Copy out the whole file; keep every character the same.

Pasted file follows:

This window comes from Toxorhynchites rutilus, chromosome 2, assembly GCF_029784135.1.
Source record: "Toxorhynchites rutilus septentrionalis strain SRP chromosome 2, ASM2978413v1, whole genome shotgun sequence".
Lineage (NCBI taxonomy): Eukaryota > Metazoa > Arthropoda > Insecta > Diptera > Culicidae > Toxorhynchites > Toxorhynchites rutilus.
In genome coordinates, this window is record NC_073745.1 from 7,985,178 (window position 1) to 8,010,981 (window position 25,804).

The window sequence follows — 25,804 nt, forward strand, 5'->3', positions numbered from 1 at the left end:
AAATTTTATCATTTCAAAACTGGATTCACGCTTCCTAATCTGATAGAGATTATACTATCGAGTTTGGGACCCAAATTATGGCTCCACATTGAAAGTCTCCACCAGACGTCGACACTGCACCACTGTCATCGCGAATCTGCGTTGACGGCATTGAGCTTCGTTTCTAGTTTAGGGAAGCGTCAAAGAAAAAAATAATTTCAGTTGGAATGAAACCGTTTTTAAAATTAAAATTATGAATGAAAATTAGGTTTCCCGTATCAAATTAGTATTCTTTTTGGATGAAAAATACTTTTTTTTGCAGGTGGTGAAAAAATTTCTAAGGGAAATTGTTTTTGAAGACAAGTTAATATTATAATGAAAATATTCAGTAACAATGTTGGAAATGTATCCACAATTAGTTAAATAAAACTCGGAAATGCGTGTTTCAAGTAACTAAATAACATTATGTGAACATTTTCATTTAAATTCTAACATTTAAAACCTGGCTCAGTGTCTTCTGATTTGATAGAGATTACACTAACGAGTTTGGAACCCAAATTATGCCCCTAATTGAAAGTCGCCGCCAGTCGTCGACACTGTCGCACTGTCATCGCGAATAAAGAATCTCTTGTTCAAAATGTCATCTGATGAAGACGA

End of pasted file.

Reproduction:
This window comes from Toxorhynchites rutilus, chromosome 2, assembly GCF_029784135.1.
Source record: "Toxorhynchites rutilus septentrionalis strain SRP chromosome 2, ASM2978413v1, whole genome shotgun sequence".
Lineage (NCBI taxonomy): Eukaryota > Metazoa > Arthropoda > Insecta > Diptera > Culicidae > Toxorhynchites > Toxorhynchites rutilus.
In genome coordinates, this window is record NC_073745.1 from 7,985,178 (window position 1) to 8,010,981 (window position 25,804).

The window sequence follows — 25,804 nt, forward strand, 5'->3', positions numbered from 1 at the left end:
AAATTTTATCATTTCAAAACTGGATTCACGCTTCCTAATCTGATAGAGATTATACTATCGAGTTTGGGACCCAAATTATGGCTCCACATTGAAAGTCTCCACCAGACGTCGACACTGCACCACTGTCATCGCGAATCTGCGTTGACGGCATTGAGCTTCGTTTCTAGTTTAGGGAAGCGTCAAAGAAAAAAATAATTTCAGTTGGAATGAAACCGTTTTTAAAATTAAAATTATGAATGAAAATTAGGTTTCCCGTATCAAATTAGTATTCTTTTTGGATGAAAAATACTTTTTTTTGCAGGTGGTGAAAAAATTTCTAAGGGAAATTGTTTTTGAAGACAAGTTAATATTATAATGAAAATATTCAGTAACAATGTTGGAAATGTATCCACAATTAGTTAAATAAAACTCGGAAATGCGTGTTTCAAGTAACTAAATAACATTATGTGAACATTTTCATTTAAATTCTAACATTTAAAACCTGGCTCAGTGTCTTCTGATTTGATAGAGATTACACTAACGAGTTTGGAACCCAAATTATGCCCCTAATTGAAAGTCGCCGCCAGTCGTCGACACTGTCGCACTGTCATCGCGAATAAAGAATCTCTTGTTCAAAATGTCATCTGATGAAGACGA